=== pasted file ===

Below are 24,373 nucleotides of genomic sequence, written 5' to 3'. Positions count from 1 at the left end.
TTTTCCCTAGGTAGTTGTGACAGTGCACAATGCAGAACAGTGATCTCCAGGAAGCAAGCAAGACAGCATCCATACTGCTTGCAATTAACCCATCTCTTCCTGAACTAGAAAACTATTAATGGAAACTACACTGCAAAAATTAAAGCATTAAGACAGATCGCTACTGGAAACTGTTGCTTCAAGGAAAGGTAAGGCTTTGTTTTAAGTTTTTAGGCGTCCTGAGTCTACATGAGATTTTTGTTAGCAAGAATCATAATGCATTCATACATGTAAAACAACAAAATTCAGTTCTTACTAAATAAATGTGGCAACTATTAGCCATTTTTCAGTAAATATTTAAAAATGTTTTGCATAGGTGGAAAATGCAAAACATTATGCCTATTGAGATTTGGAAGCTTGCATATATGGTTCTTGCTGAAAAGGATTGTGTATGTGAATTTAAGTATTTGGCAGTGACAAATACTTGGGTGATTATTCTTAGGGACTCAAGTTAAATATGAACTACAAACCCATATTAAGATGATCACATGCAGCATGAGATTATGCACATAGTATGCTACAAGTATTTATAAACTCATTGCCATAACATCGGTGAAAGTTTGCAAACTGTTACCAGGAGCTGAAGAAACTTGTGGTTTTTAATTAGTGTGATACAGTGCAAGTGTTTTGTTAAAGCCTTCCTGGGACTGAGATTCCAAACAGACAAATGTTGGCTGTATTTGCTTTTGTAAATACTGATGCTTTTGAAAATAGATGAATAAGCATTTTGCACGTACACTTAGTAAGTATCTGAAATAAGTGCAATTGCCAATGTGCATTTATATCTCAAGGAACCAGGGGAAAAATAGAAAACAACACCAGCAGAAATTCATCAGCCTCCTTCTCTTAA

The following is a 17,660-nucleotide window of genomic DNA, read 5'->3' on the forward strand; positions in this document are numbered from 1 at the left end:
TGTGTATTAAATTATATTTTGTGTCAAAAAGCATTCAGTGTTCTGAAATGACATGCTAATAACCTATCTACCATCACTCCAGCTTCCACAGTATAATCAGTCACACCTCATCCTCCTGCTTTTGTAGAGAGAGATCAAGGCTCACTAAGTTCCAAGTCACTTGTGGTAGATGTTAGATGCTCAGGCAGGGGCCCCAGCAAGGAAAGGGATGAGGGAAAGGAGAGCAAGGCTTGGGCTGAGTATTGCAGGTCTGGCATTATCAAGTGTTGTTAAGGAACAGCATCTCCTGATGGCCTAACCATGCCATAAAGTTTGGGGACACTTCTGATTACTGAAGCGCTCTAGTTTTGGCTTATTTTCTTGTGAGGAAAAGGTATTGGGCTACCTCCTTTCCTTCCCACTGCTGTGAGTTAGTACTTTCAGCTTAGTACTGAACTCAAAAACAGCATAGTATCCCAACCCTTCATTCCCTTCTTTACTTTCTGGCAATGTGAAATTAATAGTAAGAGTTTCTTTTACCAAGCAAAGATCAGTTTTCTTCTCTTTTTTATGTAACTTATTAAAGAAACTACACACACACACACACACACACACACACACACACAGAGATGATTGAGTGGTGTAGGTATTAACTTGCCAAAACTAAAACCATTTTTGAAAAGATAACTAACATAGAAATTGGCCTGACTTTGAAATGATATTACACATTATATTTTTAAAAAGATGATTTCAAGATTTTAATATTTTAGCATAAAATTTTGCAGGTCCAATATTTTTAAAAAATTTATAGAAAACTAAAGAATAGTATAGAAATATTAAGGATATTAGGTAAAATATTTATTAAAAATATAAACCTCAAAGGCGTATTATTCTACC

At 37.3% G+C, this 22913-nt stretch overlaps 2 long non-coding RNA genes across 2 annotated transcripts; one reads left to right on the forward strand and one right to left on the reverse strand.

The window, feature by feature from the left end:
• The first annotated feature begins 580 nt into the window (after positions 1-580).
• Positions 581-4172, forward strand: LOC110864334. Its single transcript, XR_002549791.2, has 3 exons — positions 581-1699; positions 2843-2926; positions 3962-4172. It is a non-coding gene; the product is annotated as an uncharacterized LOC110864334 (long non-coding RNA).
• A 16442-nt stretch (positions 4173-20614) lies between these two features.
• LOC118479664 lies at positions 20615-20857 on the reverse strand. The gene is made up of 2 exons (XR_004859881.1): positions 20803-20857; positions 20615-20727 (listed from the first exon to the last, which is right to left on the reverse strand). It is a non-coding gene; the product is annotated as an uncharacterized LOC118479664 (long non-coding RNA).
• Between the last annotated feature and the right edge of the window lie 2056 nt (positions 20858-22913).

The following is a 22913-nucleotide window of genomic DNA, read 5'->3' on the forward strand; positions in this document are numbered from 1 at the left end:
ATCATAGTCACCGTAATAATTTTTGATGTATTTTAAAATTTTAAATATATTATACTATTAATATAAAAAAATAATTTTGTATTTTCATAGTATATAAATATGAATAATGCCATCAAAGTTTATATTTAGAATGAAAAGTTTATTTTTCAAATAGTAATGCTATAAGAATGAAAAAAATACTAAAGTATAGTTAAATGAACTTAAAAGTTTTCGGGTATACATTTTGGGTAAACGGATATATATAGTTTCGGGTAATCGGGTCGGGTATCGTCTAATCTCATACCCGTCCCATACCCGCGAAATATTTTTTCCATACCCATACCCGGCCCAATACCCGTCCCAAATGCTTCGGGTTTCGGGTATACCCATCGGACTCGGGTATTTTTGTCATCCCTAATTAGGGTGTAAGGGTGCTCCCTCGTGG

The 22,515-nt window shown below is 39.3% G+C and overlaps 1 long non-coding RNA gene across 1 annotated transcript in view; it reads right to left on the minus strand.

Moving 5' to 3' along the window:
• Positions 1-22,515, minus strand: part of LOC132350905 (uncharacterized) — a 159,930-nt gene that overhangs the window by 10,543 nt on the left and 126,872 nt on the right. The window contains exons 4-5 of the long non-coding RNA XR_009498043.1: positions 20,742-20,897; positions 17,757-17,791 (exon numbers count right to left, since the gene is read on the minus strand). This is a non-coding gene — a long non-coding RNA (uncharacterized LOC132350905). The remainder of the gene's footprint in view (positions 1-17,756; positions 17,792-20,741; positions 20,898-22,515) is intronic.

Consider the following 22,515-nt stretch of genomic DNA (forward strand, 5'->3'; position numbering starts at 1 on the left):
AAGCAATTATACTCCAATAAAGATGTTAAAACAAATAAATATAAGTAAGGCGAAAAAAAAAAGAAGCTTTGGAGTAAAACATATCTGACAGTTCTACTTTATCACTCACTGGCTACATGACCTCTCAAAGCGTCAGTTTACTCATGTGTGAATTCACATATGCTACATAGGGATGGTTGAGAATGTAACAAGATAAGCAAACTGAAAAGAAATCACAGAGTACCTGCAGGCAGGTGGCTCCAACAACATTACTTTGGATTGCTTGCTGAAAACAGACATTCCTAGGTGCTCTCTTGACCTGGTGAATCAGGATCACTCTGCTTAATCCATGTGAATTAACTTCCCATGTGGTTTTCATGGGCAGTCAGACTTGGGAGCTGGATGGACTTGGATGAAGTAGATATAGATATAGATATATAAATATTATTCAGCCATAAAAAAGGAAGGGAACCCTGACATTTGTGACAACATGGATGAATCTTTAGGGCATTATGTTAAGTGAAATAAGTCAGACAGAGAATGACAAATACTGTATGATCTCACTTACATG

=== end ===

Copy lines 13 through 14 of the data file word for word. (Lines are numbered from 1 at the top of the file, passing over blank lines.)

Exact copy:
ATCATAGTCACCGTAATAATTTTTGATGTATTTTAAAATTTTAAATATATTATACTATTAATATAAAAAAATAATTTTGTATTTTCATAGTATATAAATATGAATAATGCCATCAAAGTTTATATTTAGAATGAAAAGTTTATTTTTCAAATAGTAATGCTATAAGAATGAAAAAAATACTAAAGTATAGTTAAATGAACTTAAAAGTTTTCGGGTATACATTTTGGGTAAACGGATATATATAGTTTCGGGTAATCGGGTCGGGTATCGTCTAATCTCATACCCGTCCCATACCCGCGAAATATTTTTTCCATACCCATACCCGGCCCAATACCCGTCCCAAATGCTTCGGGTTTCGGGTATACCCATCGGACTCGGGTATTTTTGTCATCCCTAATTAGGGTGTAAGGGTGCTCCCTCGTGG

The 22,515-nt window shown below is 39.3% G+C and overlaps 1 long non-coding RNA gene across 1 annotated transcript in view; it reads right to left on the minus strand.